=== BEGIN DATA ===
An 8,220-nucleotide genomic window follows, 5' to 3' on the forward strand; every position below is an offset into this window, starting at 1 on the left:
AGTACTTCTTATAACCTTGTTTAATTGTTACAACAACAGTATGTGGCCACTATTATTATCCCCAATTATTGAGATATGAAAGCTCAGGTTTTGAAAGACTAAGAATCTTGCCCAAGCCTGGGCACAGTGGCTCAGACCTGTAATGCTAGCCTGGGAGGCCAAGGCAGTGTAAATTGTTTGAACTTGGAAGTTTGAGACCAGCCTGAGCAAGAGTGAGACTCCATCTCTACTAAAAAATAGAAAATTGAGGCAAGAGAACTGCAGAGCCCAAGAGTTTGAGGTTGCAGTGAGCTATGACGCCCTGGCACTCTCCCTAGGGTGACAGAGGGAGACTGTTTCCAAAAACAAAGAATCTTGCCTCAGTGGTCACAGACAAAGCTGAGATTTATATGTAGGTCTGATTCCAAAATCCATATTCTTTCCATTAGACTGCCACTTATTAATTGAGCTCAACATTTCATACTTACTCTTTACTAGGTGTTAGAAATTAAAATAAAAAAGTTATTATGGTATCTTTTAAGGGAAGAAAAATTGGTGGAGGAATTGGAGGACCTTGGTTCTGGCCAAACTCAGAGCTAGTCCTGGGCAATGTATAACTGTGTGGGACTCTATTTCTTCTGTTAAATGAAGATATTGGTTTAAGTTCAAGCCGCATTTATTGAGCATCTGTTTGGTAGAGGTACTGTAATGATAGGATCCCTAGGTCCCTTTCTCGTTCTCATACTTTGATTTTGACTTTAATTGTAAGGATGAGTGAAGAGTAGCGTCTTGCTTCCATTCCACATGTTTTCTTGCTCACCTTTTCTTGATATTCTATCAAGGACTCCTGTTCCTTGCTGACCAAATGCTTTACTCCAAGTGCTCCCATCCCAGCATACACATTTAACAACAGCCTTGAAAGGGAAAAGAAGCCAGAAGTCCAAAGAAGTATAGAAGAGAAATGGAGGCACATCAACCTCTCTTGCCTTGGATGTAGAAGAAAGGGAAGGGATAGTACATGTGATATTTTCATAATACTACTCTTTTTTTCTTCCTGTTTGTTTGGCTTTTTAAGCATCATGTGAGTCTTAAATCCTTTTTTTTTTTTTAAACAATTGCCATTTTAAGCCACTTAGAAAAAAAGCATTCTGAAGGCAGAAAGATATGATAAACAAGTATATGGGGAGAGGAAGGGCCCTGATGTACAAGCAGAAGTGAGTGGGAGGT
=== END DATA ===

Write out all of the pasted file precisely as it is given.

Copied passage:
An 8,220-nucleotide genomic window follows, 5' to 3' on the forward strand; every position below is an offset into this window, starting at 1 on the left:
AGTACTTCTTATAACCTTGTTTAATTGTTACAACAACAGTATGTGGCCACTATTATTATCCCCAATTATTGAGATATGAAAGCTCAGGTTTTGAAAGACTAAGAATCTTGCCCAAGCCTGGGCACAGTGGCTCAGACCTGTAATGCTAGCCTGGGAGGCCAAGGCAGTGTAAATTGTTTGAACTTGGAAGTTTGAGACCAGCCTGAGCAAGAGTGAGACTCCATCTCTACTAAAAAATAGAAAATTGAGGCAAGAGAACTGCAGAGCCCAAGAGTTTGAGGTTGCAGTGAGCTATGACGCCCTGGCACTCTCCCTAGGGTGACAGAGGGAGACTGTTTCCAAAAACAAAGAATCTTGCCTCAGTGGTCACAGACAAAGCTGAGATTTATATGTAGGTCTGATTCCAAAATCCATATTCTTTCCATTAGACTGCCACTTATTAATTGAGCTCAACATTTCATACTTACTCTTTACTAGGTGTTAGAAATTAAAATAAAAAAGTTATTATGGTATCTTTTAAGGGAAGAAAAATTGGTGGAGGAATTGGAGGACCTTGGTTCTGGCCAAACTCAGAGCTAGTCCTGGGCAATGTATAACTGTGTGGGACTCTATTTCTTCTGTTAAATGAAGATATTGGTTTAAGTTCAAGCCGCATTTATTGAGCATCTGTTTGGTAGAGGTACTGTAATGATAGGATCCCTAGGTCCCTTTCTCGTTCTCATACTTTGATTTTGACTTTAATTGTAAGGATGAGTGAAGAGTAGCGTCTTGCTTCCATTCCACATGTTTTCTTGCTCACCTTTTCTTGATATTCTATCAAGGACTCCTGTTCCTTGCTGACCAAATGCTTTACTCCAAGTGCTCCCATCCCAGCATACACATTTAACAACAGCCTTGAAAGGGAAAAGAAGCCAGAAGTCCAAAGAAGTATAGAAGAGAAATGGAGGCACATCAACCTCTCTTGCCTTGGATGTAGAAGAAAGGGAAGGGATAGTACATGTGATATTTTCATAATACTACTCTTTTTTTCTTCCTGTTTGTTTGGCTTTTTAAGCATCATGTGAGTCTTAAATCCTTTTTTTTTTTTTAAACAATTGCCATTTTAAGCCACTTAGAAAAAAAGCATTCTGAAGGCAGAAAGATATGATAAACAAGTATATGGGGAGAGGAAGGGCCCTGATGTACAAGCAGAAGTGAGTGGGAGGT